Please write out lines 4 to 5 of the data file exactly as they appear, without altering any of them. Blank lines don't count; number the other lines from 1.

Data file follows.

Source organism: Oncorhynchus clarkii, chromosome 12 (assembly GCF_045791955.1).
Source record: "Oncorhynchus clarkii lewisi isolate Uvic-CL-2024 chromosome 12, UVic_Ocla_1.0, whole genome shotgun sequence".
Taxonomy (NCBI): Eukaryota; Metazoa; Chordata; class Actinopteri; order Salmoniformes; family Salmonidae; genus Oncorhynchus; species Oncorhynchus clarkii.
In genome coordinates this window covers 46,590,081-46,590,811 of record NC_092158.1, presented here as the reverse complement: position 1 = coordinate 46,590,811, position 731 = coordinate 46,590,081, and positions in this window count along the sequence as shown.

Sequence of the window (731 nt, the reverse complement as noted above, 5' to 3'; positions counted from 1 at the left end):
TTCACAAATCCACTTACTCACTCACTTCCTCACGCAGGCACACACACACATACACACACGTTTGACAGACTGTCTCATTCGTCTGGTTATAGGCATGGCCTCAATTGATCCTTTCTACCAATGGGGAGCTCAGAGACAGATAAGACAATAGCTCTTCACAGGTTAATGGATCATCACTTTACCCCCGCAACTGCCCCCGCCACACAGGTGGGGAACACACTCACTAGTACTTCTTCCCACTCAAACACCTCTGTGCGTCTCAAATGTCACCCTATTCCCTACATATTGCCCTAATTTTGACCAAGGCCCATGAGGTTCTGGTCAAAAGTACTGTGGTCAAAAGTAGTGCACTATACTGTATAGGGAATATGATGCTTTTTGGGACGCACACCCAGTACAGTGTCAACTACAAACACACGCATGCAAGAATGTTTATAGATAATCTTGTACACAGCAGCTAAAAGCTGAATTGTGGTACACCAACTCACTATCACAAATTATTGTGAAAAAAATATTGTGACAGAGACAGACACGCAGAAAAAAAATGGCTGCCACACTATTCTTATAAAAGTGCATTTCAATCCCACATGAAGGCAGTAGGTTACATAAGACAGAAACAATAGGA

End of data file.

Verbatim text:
In genome coordinates this window covers 46,590,081-46,590,811 of record NC_092158.1, presented here as the reverse complement: position 1 = coordinate 46,590,811, position 731 = coordinate 46,590,081, and positions in this window count along the sequence as shown.

Sequence of the window (731 nt, the reverse complement as noted above, 5' to 3'; positions counted from 1 at the left end):